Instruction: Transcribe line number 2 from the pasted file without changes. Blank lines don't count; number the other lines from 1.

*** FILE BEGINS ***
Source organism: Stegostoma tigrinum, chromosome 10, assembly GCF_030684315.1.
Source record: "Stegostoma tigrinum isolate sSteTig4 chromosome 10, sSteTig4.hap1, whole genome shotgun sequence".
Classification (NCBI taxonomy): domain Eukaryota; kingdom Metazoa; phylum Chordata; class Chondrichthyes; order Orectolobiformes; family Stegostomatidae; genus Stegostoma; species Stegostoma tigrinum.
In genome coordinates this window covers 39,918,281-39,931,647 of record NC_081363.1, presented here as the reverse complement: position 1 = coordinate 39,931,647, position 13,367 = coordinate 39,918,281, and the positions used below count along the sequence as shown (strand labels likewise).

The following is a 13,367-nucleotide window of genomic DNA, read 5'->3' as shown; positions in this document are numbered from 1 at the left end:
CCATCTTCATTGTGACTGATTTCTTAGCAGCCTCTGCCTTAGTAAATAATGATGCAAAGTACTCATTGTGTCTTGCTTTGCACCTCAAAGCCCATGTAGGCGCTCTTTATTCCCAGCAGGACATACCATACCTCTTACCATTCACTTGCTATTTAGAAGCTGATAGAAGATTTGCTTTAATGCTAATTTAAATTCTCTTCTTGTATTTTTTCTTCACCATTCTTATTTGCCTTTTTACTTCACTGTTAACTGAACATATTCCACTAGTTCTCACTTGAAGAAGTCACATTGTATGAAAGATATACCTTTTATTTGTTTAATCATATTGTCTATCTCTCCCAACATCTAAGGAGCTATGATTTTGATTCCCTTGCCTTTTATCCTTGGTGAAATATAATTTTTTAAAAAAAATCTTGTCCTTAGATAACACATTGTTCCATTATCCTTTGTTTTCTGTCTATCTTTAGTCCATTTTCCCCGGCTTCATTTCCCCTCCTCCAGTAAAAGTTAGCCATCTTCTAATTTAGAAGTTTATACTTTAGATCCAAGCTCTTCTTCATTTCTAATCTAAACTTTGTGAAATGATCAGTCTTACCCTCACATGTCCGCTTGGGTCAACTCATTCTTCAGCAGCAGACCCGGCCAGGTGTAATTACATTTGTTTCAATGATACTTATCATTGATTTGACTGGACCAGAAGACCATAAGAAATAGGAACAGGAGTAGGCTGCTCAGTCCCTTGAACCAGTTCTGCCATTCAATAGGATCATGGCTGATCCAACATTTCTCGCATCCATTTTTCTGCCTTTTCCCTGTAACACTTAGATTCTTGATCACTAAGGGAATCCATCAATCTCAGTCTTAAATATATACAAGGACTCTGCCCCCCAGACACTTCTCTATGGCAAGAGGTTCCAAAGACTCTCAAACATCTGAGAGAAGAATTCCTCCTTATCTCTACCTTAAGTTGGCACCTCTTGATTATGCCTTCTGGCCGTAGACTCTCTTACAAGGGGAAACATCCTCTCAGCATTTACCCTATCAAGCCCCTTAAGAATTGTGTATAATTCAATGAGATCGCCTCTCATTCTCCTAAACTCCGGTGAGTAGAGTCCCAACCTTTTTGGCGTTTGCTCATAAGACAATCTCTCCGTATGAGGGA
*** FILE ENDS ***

Source record: "Stegostoma tigrinum isolate sSteTig4 chromosome 10, sSteTig4.hap1, whole genome shotgun sequence".